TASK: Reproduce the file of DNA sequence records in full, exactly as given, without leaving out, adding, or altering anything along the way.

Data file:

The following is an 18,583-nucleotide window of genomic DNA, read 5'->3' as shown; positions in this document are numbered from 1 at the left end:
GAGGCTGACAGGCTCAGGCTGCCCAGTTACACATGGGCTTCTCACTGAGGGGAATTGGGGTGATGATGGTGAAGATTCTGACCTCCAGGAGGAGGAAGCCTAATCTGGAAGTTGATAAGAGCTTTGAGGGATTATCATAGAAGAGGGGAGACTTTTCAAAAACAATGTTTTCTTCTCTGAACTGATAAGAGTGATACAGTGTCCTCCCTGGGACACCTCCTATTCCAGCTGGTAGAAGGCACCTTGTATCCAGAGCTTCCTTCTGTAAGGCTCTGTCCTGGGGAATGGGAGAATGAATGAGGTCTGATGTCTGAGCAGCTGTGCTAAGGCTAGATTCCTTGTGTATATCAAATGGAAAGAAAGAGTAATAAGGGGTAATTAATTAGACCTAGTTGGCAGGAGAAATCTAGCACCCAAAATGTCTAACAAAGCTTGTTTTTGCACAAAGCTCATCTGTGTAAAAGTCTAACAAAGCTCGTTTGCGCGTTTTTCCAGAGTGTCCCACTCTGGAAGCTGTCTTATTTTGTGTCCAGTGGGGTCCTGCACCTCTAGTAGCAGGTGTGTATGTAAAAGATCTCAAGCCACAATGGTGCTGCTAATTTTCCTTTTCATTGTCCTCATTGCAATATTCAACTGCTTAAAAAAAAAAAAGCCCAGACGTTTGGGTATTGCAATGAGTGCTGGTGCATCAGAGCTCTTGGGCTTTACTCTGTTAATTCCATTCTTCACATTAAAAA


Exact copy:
The following is an 18,583-nucleotide window of genomic DNA, read 5'->3' as shown; positions in this document are numbered from 1 at the left end:
GAGGCTGACAGGCTCAGGCTGCCCAGTTACACATGGGCTTCTCACTGAGGGGAATTGGGGTGATGATGGTGAAGATTCTGACCTCCAGGAGGAGGAAGCCTAATCTGGAAGTTGATAAGAGCTTTGAGGGATTATCATAGAAGAGGGGAGACTTTTCAAAAACAATGTTTTCTTCTCTGAACTGATAAGAGTGATACAGTGTCCTCCCTGGGACACCTCCTATTCCAGCTGGTAGAAGGCACCTTGTATCCAGAGCTTCCTTCTGTAAGGCTCTGTCCTGGGGAATGGGAGAATGAATGAGGTCTGATGTCTGAGCAGCTGTGCTAAGGCTAGATTCCTTGTGTATATCAAATGGAAAGAAAGAGTAATAAGGGGTAATTAATTAGACCTAGTTGGCAGGAGAAATCTAGCACCCAAAATGTCTAACAAAGCTTGTTTTTGCACAAAGCTCATCTGTGTAAAAGTCTAACAAAGCTCGTTTGCGCGTTTTTCCAGAGTGTCCCACTCTGGAAGCTGTCTTATTTTGTGTCCAGTGGGGTCCTGCACCTCTAGTAGCAGGTGTGTATGTAAAAGATCTCAAGCCACAATGGTGCTGCTAATTTTCCTTTTCATTGTCCTCATTGCAATATTCAACTGCTTAAAAAAAAAAAAGCCCAGACGTTTGGGTATTGCAATGAGTGCTGGTGCATCAGAGCTCTTGGGCTTTACTCTGTTAATTCCATTCTTCACATTAAAAA